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Music Librarian Brings Global Background to AU

By Sally Acharya

Photo: Jeff Watts

Photo: Jeff Watts

AU’s music librarian is as global as the music in the library she runs.

Her story starts in Japan with an Afro-Carribean instrument, violin music, and a chance meeting with New Orleans jazz.

It was her aunt who taught Nobue Matsuoka-Motley to play the marimba. She learned so well that she was soon performing in an unusual marimba trio, one that tapped out classical études and airs using the only scores available for their sound: violin sheet music.

One day, the trio was followed on stage by a jazz band, and the 17-year-old Matsuoka-Motley lost her heart to New Orleans. “It was so exciting,” she says of the music she heard that night.

Right then and there she made a plan: she’d earn the money for a plane ticket to New Orleans, try to convince her parents to let her go for a few months, and then she’d find a way to stay.

Amazingly, the plan worked.

Nobue’s parents said yes to a brief study tour, and once in NOLA, she landed a full-tuition scholarship at a community college and began studying with a percussionist from the New Orleans Symphonic Orchestra.

Then, another concert changed everything. Nobue’s percussion teacher invited her to an orchestra concert where she experienced a repeat of her experience with jazz in Japan. She recalls her reaction to the soaring classical music: “‘Oh my God, symphonic music is so fantastic! I have to study this!’”

So she made an amicable split with jazz and headed to Loyola University to study classical percussion—and then graduated into a profession with almost no job openings.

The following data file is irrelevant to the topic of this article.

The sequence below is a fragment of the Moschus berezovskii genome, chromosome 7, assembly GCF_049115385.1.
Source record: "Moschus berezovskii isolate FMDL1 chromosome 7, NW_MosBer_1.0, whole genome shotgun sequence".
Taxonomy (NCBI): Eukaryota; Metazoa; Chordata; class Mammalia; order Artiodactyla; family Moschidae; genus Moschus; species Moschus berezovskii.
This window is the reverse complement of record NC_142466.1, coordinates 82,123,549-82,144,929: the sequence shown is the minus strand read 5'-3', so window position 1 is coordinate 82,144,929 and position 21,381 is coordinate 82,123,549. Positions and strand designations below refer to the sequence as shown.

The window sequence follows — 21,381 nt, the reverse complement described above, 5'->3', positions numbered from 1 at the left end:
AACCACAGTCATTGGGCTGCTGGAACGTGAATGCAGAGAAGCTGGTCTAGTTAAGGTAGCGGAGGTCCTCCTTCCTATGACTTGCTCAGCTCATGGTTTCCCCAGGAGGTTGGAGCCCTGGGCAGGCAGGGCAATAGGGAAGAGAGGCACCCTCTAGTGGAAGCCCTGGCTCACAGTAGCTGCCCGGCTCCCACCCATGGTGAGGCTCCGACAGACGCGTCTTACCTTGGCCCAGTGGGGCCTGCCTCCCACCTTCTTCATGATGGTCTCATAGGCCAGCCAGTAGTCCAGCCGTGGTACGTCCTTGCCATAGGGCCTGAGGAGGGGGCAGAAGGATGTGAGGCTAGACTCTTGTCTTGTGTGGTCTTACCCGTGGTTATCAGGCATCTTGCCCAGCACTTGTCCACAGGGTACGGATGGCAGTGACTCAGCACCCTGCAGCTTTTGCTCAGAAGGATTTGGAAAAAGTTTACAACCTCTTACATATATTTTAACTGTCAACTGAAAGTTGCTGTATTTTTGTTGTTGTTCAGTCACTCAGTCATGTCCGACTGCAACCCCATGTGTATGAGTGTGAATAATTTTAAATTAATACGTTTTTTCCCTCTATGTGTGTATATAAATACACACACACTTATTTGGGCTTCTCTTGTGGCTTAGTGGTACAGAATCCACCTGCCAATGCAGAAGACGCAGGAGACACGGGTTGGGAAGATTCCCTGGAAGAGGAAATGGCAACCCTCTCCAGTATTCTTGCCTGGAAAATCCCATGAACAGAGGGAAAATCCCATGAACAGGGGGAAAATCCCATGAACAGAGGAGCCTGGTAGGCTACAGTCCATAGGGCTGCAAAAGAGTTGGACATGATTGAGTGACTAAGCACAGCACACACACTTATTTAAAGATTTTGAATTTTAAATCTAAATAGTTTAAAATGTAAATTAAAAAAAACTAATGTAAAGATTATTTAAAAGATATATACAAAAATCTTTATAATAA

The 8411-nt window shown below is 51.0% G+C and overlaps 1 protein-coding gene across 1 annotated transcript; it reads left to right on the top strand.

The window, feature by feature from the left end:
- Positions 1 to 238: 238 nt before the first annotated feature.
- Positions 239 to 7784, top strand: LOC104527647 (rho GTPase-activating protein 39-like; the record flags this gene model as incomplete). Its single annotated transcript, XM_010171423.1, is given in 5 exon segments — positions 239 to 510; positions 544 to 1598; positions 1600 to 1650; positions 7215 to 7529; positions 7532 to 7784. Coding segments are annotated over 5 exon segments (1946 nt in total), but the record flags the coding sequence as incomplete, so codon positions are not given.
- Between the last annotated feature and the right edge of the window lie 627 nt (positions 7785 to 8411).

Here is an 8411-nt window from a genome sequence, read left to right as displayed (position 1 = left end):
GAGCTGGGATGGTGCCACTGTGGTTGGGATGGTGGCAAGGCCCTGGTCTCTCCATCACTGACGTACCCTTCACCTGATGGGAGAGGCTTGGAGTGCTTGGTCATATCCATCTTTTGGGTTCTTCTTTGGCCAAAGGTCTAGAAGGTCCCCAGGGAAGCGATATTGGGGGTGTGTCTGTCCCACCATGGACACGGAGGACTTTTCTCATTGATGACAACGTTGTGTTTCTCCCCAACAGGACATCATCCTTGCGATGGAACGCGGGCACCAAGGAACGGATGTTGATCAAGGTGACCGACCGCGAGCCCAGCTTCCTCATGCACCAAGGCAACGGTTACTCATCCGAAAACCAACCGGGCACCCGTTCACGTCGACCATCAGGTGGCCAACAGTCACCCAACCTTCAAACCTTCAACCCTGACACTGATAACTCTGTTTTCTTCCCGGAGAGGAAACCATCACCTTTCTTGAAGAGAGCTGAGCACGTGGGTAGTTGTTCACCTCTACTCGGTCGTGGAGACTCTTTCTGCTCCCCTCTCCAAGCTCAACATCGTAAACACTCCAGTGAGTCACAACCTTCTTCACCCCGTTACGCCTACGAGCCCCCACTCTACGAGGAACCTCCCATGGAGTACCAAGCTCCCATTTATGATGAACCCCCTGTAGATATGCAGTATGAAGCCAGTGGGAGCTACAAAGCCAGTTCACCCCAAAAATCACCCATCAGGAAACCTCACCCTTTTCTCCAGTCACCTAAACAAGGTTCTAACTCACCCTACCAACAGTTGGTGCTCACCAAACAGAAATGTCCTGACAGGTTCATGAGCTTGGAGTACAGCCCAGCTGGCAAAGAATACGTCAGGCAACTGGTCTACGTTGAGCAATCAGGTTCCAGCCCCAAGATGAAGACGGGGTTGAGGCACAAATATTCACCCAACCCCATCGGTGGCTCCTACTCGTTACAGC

There aren’t many symphony orchestras in the United States, and each one employs only two or three percussionists. “It’s a nice job, and usually, if you get that job, you don’t quit,” she says.

She did well in auditions for orchestra slots, regularly making it into the semifinals. But it was clear to her that she’d need another way to make a living—ideally, one that still allowed her to fill her days with music.

That’s how Matsuoka-Motley decided to become a music librarian. When her last graduate credits were dramatically interrupted by Hurricane Katrina, which swamped the New Orleans music library where she worked, she finished the degree online.

Later in 2006, Matsuoka-Motley joined AU’s library faculty. Here she coaches the percussion section of the AU orchestra and wind ensemble and performs with them in concert.

Impressed by the wisdom possessed by the AU music students she’s met, who are combining their love for music with other passions, she says: “I had to spend years getting an extra degree. I’d never discourage anyone from majoring in music, but it’s really hard, so I’d always encourage students to be a double major.”